This article forms part 3 of our discussion on Group Policy. For articles 1 and 2 refer here:
What is Active Directory?
Active Directory is an Identity and Access Management tool (IAM) created by Microsoft. Active Directory sorts the members of your organisation into distinct groups.
With centralised access, the directory keeps track of user authentication. This allows users to sign into a managed computing environment. As a result, certain people get certain access to areas in the environment.
Active Directory – Categories:
Popular Active Directory groups include:
1. Universal – Universal groups define roles and manage permissions within the same forest. This can also extend to trusted forests.
2. Global – These categorise users based on organisational roles. Global groups may assign permissions for access to IT resources in all domains.
3. Domain Local – This group assigns permissions for access to resources.
4. Local – Can grant permissions on a local machine.
Because Active Directory streamlines permissions and assets. network administrators can better control resources as an organisation grows.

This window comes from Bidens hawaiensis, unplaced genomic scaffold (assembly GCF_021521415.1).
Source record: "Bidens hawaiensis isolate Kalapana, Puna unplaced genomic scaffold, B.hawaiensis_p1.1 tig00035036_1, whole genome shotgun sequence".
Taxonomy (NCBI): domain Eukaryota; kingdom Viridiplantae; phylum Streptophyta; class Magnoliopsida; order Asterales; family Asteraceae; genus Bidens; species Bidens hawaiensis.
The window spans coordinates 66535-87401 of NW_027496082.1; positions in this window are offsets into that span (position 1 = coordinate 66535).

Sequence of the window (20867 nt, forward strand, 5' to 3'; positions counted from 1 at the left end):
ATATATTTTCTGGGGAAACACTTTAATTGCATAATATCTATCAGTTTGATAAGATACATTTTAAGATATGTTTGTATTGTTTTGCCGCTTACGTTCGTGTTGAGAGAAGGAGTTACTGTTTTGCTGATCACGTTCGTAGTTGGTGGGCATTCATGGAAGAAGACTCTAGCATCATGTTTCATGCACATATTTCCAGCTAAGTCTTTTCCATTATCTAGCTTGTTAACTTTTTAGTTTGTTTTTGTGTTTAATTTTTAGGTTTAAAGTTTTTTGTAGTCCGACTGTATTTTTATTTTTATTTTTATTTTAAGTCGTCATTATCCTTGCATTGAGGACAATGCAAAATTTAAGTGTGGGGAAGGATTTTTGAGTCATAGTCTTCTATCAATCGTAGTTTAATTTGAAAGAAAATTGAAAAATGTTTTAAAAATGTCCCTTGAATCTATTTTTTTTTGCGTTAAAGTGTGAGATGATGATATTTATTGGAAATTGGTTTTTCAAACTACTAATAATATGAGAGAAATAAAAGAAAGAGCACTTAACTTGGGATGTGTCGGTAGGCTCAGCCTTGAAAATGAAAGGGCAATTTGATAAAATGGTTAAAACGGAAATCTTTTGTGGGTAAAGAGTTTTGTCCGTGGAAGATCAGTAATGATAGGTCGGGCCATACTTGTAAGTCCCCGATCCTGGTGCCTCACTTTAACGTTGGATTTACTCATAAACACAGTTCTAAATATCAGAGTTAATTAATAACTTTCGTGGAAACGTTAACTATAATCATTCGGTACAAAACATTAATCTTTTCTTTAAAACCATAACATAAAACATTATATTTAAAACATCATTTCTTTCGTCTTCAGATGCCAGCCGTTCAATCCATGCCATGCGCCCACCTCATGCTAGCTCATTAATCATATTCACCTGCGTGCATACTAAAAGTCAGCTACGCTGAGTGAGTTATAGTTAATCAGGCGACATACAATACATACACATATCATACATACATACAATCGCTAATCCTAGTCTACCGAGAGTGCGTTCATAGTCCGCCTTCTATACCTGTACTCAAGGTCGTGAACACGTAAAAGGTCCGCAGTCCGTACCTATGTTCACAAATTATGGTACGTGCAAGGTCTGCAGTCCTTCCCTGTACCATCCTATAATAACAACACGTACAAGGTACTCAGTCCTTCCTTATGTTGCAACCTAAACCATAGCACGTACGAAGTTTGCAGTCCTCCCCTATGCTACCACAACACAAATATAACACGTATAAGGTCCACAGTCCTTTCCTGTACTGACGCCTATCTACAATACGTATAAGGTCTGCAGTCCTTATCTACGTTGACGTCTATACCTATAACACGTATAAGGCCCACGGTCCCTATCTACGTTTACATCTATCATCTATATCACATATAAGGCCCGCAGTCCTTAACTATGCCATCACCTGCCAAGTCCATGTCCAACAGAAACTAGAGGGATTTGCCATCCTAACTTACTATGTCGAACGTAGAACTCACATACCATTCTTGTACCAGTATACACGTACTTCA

Active Directory Security Best Practices:
Within Active Directory, administrators can see and access everything on a standalone computer. All they need is the computers name. This means Active Directory needs to be secure. Otherwise malicious actors could gain access to all connected accounts. This makes Active Directory a prime target for hackers. System administrators should establish baseline security by performing the following three tasks:
1. Don’t stick to the default security settings:
Update your security configuration to ensure it fits organisational needs.
2. Use Least Privilege:
‘Least privilege’ means employees only have access to what they need. Privileged Access Management control should be strong across the network.
3. Control Admin Privileges:
Administrative privileges are only necessary for those who need them. Review all access privileges to ensure administrative access only provisioned to necessary users. Active directory has been around since 2000. Although the computing environment has changed since then. Over time IT admins have sought out alternatives to the original Windows structure. G Suite, remote AWS servers, Box and Samba have led to the world of Directory as a Service. Directory as a Service are cloud based IAM alternatives that aren’t tied up with windows.